Mike 125

Disagree....

"I’d like to see C++ supporting a guaranteed completely type-safe and resource-safe style of programming. This should not be done by restricting applicability or adding cost[...] I think it can be done and that the approach of giving programmers better (and easier to use) language facilities can get us there."

I disagree. If it could've, it would've, by now. Performance and safety will always be in conflict.

C++ has been a Vasa for years. It floats because it's in dry dock.

Wilco

Re: Disagree....

If you want type safe resource safe programming I'd suggest Java, or preferably Scala.

There are now only narrow use cases for C++: embedded systems, low level systems programming, hard resource or performance constraints that you have demonstrated that you can't meet with a more tractable language.

I spent a decade writing C++, and nearly 20 years more working in Java, Scala, C# and F#. Only very occasionally have I had to fall back to C++ to meet some non-functional requirement.

The idea of writing a large scale system with a modern distributed architecture in C++ is ludicrous. Even if you could, what would be the point? And where would you get the developers.

Not quite a dead language, but one with increasingly little point

LucreLout
Silver badge

Re: Disagree....

Not quite a dead language, but one with increasingly little point

An interesting view, and not one I'm qualified to disagree with particularly. I'm a C# dev - have been since it was released. I've not looked at C++ since the 90s, but upon reading the article formed the view I should possibly look again at C++ as another potential tool, so I've ordered the 2018 book as a prerelease.

ForthIsNotDead
Silver badge

Re: Disagree....

I thought the same. I thought he just described Java when he described a "completely type-safe and resource-safe style of programming". That's what Java *is* and it became a thing precisely as an antidote to C++.

I Am Spartacus
Coat

Re: Disagree....Because it's been done

Have a look at RUST.

Total type safety, with race conditions eliminated, safe sharing of data structures between threads, and blisteringly fast. Compiles and links to a standalone executable.

The future looks Rusty.

Mines the one with "Borrowing for beginners" in the pocket.

WallMeerkat
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Re: Disagree....

Java was killed off when the JRE installer started becoming a trojan platform for browser bars.

Dan 55
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Re: Disagree....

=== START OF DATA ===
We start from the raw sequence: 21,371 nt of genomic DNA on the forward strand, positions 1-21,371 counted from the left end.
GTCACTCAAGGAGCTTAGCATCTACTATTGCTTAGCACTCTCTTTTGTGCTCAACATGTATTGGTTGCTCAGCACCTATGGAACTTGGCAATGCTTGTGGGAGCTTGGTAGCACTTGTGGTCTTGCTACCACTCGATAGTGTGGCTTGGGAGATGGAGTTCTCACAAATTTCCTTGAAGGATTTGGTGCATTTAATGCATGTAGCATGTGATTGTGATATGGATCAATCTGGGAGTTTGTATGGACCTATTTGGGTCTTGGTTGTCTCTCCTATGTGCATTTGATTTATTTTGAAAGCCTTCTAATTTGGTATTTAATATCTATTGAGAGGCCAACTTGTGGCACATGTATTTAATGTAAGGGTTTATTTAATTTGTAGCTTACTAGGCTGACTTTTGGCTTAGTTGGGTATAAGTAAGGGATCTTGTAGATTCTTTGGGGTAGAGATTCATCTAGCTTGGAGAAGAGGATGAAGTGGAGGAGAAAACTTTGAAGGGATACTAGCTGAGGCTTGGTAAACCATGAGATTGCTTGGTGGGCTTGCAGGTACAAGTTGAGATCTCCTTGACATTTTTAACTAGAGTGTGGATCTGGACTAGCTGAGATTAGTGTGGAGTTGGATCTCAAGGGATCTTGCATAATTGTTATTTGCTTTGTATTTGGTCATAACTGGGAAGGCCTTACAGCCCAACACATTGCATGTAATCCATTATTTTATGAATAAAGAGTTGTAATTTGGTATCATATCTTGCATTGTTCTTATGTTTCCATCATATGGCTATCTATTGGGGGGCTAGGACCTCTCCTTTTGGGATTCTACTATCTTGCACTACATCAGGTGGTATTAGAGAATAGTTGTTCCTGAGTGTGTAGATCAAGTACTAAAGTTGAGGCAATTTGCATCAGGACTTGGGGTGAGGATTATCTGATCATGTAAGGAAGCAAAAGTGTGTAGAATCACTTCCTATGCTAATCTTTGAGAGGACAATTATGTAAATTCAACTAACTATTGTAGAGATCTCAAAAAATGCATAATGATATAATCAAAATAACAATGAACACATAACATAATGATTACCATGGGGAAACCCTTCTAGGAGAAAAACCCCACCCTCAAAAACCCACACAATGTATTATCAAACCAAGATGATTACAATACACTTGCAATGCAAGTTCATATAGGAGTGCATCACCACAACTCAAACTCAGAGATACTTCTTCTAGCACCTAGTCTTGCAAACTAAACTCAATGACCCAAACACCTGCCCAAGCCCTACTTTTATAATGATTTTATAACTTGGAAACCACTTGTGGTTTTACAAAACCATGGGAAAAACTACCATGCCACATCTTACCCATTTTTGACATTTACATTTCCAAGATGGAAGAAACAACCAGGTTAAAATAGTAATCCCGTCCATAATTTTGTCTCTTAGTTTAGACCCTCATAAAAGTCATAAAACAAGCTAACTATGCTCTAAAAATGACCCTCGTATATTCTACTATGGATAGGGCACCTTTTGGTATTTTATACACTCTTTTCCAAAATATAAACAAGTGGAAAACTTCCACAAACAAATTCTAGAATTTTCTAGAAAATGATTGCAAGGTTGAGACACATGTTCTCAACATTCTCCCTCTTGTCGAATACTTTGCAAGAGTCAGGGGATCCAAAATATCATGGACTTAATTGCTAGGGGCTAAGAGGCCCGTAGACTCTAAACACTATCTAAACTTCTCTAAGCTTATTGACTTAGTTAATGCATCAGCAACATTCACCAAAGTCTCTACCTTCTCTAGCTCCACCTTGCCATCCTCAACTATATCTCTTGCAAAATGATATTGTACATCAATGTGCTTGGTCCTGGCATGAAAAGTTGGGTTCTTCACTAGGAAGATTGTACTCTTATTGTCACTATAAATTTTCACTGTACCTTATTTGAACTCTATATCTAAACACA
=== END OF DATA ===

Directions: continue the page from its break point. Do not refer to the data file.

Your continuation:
Java is the antidote to C++ in the same way as a saw is an antidote to gangrene (remember you shot yourself in the foot with C++?). It's fiddly to develop for because it probably won't let you do what you want to do, the bits it will let you do are horribly bureaucratic, and if C++ is getting a bit fat, Java is in danger of collapsing under its own weight in libraries.

JDX
Gold badge

Re: Disagree....

>The idea of writing a large scale system with a modern distributed architecture in C++ is ludicrous. Even if you could, what would be the point? And where would you get the developers.

What do you mean, where would you get the developers? As the dominant applications language in the recent past, there are a vast number of experienced C++ developers out there. Many of them still relatively young (30s).

LDS
Silver badge

"when the JRE installer started..."

.... to multiply because most app work with just one specific release, developers don't know how to bundle it in their damned application locally, and you need to keep installed outdated and vulnerable ones.

And still, as soon you just look at a Java application, a couple of Gigabytes of RAM are gone....

Blank Reg
Silver badge

Re: Disagree....

Despite having used it extensively, C++ has long ago become my language of last resort. It has just become too complex. This is especially problematic for legacy projects where you can find every instance of the latest and greatest addition to the language being used.

While you can write clean, easily maintained code, it's also trivially easy to write code that will make your eyes bleed just looking at it. And once that second developer joins the project the risk of eye bleed ramps up and increases as the team and project grow.

ST
Silver badge
Mushroom

Re: Disagree....

> C++ has been a Vasa for years. It floats because it's in dry dock.

C++ Rule #1: When you suck at writing C++, you start bashing it on newsgroups and message boards. I've yet to see an exception to that rule.

There's always PHP.

Just sayin'.

Anonymous Coward
Anonymous Coward

Re: Disagree....Because it's been done

In a few years, Rust will honor its name... and you can't really rely on a language that changes too much among versions, striving for "perfection".

Not everybody has the pleasure to re-write applications to cope with changes.

That's the mistake Wirth made with Pascal, instead of evolving it made different incompatible languages.

And while many people like to ignore it and bash it, Pascal had many of the features languages now try to reintroduce to make them safer.

Rob Gr

Re: Disagree....

C++ Rule #2:

Insulting those who raise valid criticisms of the language really helps engage the community.

JohnFen
Silver badge

Re: Disagree....

"While you can write clean, easily maintained code, it's also trivially easy to write code that will make your eyes bleed just looking at it."

I literally can't think of a language that this isn't equally true for.